How Nutmeg Spiced the Big Apple’s History

Once a year, nutmeg goes from unsung hero, to center stage, providing an indispensable seasoning to holiday staples from eggnog to pumpkin pie.

Nutmeg

For most of the year nutmeg is an unsung hero, playing backup on creamed spinach and rice pudding. But during the holiday season this spice takes center stage, providing an indispensable seasoning to holiday staples from eggnog to pumpkin pie.

Although this spice is typically associated with holiday cheer, it has a dark past with surprisingly deep connections to the island of
Manhattan.

If you think heading to Flushing in search of Sichuan peppercorns is a long haul, consider that, for centuries, intrepid explorers circled the globe seeking out exotic spices that were often valued more highly than gold. In the 15th and 16th centuries, those aromatics spurred exploration and shaped colonial empires.

European powers vied for control of spice trade routes and conquered remote spice-producing regions. Cloves and peppercorns were in high demand, but nutmeg was one of the most sought-after seasonings. The seed of the Myristica tree, nutmeg is indigenous to the Banda Islands of Indonesia. Highly coveted for its flavor, it was also considered an aphrodisiac and hallucinogen and was believed to ward off the plague.

During his first circumnavigation of the globe, Magellan lost four of his five ships and more than 250 men—but he returned to Spain with over 50,000 pounds of cloves and nutmeg, and his trip was heralded as a commercial success.

By the 16th century, European traders were selling nutmeg at a 6,000 percent markup. So it’s no surprise that colonial powers vied bitterly for control of the Banda Islands, the only place on Earth where this spice could be found.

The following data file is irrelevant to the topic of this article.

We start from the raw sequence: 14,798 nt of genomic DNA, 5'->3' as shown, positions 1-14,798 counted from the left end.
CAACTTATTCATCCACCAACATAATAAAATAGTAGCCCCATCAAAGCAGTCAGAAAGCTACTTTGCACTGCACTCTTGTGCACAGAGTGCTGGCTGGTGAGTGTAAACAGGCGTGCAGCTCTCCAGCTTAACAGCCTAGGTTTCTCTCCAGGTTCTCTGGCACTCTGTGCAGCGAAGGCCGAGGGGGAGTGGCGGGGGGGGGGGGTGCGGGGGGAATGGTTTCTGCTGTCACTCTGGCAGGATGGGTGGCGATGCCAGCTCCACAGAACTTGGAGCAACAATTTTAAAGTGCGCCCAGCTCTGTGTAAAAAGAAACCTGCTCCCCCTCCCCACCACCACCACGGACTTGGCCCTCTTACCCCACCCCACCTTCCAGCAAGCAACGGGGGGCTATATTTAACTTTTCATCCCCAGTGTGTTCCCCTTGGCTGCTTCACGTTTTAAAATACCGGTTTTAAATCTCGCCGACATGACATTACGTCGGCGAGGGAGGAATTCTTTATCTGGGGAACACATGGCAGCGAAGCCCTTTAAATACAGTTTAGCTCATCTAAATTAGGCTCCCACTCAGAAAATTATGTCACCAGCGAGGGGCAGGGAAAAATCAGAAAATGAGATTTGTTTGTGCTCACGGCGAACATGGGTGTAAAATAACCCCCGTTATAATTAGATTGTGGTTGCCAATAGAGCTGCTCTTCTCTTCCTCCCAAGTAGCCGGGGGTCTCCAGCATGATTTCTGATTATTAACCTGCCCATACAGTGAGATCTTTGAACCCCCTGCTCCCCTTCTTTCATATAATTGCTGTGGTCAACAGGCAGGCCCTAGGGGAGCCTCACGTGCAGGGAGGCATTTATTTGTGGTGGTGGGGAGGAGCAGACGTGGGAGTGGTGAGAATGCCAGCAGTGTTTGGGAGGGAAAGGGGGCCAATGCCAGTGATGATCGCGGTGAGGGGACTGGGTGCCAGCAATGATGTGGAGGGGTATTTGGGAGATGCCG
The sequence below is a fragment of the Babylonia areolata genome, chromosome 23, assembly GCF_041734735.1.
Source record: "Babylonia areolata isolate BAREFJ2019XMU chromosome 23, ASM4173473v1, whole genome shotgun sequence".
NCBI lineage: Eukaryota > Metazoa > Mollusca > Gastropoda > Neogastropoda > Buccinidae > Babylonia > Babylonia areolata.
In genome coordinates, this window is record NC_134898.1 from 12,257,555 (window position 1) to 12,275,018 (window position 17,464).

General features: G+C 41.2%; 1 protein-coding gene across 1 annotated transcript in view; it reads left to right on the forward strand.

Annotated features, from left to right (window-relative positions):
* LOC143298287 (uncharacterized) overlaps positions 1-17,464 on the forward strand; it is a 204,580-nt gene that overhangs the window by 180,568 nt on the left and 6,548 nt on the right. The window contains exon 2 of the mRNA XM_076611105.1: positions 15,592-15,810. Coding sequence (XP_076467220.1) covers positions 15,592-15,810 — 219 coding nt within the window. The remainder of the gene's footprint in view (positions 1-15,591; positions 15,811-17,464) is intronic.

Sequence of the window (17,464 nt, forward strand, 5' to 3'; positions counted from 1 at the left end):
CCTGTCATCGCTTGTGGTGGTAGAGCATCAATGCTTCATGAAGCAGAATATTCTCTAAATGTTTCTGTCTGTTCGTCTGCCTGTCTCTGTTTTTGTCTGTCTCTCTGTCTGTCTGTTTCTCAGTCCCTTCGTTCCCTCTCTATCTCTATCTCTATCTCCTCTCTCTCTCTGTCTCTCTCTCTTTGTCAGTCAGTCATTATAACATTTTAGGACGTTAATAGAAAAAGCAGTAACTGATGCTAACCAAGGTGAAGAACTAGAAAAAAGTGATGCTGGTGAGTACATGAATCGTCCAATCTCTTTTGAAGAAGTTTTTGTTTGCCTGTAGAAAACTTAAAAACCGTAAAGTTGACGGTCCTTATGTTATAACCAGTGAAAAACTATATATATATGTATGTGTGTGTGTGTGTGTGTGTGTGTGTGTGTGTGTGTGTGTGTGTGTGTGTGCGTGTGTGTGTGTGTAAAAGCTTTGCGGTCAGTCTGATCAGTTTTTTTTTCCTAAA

In the early 17th century the Dutch seized control of Banda from the Portuguese and brutally murdered thousands of natives to ensure Dutch influence on the nutmeg trade. Farmers from Holland were brought in to run plantations, and nutmegs were coated with lime before export, preventing enterprising farmers from sprouting the seeds. The Dutch brought new meaning to toasting spices when they burned their nutmeg-filled warehouses in order to regulate price. But attempts to maintain a total monopoly on the nutmeg trade were thwarted by the British, who controlled Run, a tiny island in Banda, lush with nutmeg trees.

Turns out that another island, halfway around the world, would be the key to securing Dutch control of the nutmeg trade. New Amsterdam—aka Manhattan—was Holland’s key colonial outpost in the New World. In 1664 the British seized New Amsterdam, and the Dutch responded by waging war. The conflict ended in 1667 when the British agreed to give up Run in exchange for all of New Netherlands; the British threw in some sugar plantations in Surinam to sweeten the deal. The Dutch consolidated their cartel on nutmeg and New Amsterdam became New York.

Throughout the 19th century nutmeg continued to be highly coveted. As with many of today’s food fads, nutmeg’s popularity in colonial New York quickly led to knock-offs. Unscrupulous spice traders passed off phony wooden nutmegs to unsuspecting customers; Connecticut’s peddlers became so adept at these forgeries, it earned the nickname “the Wooden Nutmeg State.”

While your pumpkin latte wouldn’t be the same without nutmeg, it’s questionable if the Dutch really got a good deal. Today, it would cost about $90 million to buy an acre of land in Midtown—far more than a few nutmegs.

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